A Gamble Can Charter Schools Fix Public Education?
Fuller, Bruce, Commonweal
Even as he battles economic woes at home and security threats abroad, President Barack Obama is advancing a bold strategy for improving the nation's schools. His new budget aims to recast Washington's role in education, shedding the regulatory minutiae of the No Child Left Behind Act put in place by George W. Bush.
Instead, Obama is banking on economic incentives to alter the behavior of educators. Armed with $4-3 billion in stimulus funding, Secretary of Education Arne Duncan is pushing states to award bonuses to effective teachers, curtail the power of teachers unions, and seed a more robust generation of charter schools.
This competition-and incentive-based approach to reform is partly drawn from the playbook of moderate Republicans a generation ago. But it's Obama's faith in charter schools--which are financed by taxpayers but operated outside the strictures of the normal public-school system--that's proving most controversial. To some, charters are the key to reforming public education by increasing flexibility and accountability at the local level. Others feel the promotion of charters diverts attention from public-school systems' most intractable problems. And while the number of charter schools nationwide continues to grow, the evidence of their success remains inconclusive. Obama's approach ensures that more charters will be established. But it can't guarantee that they'll work.
Enthusiasts see charters as a fix for schools suffocated by government rules and limited by labor contracts that protect teachers at students' expense. Charter principals can hire (and fire) their own teachers and experiment with inventive classroom techniques. And charter managers respond to parents' preferences, from requiring uniforms and drilling basic skills to emphasizing themes of social justice or ethnic identity. Some struggling Catholic dioceses have turned their school properties over to charter firms, hoping to preserve at least some of the benefits of a parochial education for their students. (See Paul Moses, "The Public Option," Commonweal, December 4, 2009.) Mayors from New York to Los Angeles, impatient with foot-dragging by union leaders, are galvanizing support for charters among neighborhood leaders, working-class families, and wealthy pro-education donors.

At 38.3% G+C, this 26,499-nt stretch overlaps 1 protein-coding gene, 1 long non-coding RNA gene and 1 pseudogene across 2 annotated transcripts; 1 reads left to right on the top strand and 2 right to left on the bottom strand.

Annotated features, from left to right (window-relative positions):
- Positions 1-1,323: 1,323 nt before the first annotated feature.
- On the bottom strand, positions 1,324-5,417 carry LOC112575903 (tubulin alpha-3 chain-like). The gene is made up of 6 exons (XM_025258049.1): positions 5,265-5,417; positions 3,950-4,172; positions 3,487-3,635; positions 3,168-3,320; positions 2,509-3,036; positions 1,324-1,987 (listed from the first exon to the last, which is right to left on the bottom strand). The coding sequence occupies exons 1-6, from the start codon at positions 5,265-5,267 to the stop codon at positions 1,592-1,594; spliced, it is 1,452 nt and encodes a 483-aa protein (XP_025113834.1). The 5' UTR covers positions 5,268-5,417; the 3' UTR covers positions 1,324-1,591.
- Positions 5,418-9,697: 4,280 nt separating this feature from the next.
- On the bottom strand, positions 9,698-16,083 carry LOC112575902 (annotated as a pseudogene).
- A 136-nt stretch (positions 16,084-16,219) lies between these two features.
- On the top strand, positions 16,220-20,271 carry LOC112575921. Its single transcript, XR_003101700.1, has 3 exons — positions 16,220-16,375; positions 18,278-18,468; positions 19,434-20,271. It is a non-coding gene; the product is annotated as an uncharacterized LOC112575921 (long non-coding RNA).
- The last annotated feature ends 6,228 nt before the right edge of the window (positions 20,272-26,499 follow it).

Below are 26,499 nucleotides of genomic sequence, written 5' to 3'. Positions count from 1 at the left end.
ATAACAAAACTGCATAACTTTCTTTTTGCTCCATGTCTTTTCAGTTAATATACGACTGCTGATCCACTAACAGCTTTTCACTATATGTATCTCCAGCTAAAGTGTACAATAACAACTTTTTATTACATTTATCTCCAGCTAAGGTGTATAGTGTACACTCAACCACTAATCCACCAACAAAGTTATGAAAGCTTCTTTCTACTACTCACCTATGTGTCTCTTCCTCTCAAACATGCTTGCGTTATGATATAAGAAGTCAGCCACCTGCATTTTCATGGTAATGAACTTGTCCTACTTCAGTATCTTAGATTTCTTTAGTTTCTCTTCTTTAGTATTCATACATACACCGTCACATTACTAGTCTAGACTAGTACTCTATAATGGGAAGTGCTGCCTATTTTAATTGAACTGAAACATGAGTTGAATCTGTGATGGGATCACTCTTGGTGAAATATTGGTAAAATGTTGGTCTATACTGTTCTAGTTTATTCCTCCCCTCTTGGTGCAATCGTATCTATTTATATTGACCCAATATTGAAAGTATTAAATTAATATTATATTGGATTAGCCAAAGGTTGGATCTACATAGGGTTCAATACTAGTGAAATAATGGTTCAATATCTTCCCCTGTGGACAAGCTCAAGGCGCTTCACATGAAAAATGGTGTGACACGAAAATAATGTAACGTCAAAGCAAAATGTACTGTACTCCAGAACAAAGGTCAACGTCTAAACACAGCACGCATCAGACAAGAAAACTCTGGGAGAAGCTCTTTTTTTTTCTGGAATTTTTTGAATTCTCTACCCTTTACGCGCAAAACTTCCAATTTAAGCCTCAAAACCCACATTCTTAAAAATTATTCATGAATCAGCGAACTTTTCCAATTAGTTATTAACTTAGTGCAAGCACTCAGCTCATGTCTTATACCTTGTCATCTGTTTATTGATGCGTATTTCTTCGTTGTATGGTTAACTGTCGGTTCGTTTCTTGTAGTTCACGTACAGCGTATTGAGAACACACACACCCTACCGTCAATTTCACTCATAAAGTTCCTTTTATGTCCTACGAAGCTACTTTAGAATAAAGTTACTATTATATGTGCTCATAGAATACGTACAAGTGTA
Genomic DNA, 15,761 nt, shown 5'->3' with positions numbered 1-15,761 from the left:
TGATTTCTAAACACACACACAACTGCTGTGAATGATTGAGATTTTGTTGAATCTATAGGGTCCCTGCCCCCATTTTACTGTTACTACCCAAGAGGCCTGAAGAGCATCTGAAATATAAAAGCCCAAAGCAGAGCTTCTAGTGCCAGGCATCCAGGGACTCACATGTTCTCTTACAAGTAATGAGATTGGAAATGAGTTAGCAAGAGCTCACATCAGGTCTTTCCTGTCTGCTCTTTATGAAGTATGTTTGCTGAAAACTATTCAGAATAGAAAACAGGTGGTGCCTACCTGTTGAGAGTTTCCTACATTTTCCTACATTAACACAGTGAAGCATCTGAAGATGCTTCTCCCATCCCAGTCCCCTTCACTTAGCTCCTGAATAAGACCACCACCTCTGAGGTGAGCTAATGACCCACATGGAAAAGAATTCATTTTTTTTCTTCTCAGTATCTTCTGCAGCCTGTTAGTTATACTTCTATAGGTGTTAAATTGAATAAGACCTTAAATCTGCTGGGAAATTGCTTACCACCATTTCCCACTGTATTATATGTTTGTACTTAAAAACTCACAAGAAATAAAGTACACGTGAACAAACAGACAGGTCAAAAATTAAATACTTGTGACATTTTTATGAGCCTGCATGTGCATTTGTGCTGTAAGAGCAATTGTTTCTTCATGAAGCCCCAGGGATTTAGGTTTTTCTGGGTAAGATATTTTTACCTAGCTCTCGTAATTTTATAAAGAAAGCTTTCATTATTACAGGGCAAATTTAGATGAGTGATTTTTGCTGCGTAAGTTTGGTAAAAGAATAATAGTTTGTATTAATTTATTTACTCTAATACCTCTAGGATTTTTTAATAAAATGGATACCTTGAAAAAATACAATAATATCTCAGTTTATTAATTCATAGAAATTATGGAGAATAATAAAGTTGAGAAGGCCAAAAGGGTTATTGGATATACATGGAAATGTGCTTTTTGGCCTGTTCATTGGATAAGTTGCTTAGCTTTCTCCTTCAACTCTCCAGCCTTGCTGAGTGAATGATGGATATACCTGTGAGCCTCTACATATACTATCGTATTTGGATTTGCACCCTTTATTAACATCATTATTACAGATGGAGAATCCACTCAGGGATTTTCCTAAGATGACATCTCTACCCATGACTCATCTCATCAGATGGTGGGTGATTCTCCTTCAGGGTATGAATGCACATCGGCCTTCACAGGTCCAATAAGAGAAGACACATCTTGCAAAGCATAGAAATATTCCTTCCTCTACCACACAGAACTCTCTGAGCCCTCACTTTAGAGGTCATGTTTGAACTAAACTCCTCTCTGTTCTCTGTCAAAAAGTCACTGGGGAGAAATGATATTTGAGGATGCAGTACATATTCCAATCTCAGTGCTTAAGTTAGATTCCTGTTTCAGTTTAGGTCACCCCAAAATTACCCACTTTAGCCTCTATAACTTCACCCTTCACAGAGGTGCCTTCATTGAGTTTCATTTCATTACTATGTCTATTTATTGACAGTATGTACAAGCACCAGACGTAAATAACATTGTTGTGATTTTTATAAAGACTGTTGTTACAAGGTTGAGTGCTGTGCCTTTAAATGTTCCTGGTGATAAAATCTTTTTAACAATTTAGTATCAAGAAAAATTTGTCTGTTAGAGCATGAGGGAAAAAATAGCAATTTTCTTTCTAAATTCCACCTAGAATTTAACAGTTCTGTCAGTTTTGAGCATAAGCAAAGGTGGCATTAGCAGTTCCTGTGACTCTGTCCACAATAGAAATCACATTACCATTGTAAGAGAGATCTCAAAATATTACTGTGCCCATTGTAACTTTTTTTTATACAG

"Charters ... force the kind of experimentation and innovation that helps to drive excellence in every other aspect of life," Obama told the Washington Post last summer. He admires the accomplishments of Secretary Duncan, who expanded charter schools in Chicago during his seven-year tenure there as superintendent. But Duncan acknowledges it's not clear that charter-school students outperform peers in regular public schools. "I am not a fan of charters," he told me last fall. "I'm a fan of good charters. Bad charters are part of the problem."
Still, before school is out for the summer, Duncan will award large grants from the $4.3 billion Race to the Top fund to governors who lift caps on the number of charter schools in their states and promise to hand over failing schools to charter companies, which increasingly dominate a market once led by dissident teachers and community activists. Critics of Obama's faith in charter schools see charters as a costly distraction from deeper problems threatening all public schools: low pay for entering teachers, a scarcity of inspiring principals, the negative effects of poverty on children's development. These arguments, voiced most vehemently by union leaders, convinced New York legislators to retain the state's cap on authorized charter schools, risking the loss of Race to the Top funds.
Teaching Wood to Burn Ricked splits of maple, alder, fir-- cross-stacked against damp-- wait so long, a blue mold rinds the wood, shed of its bark and soaked through. Once in the stove, cold and wet as thawed, coarse-cut meat, these pieces are reluctant to let go the heat at their hearts. …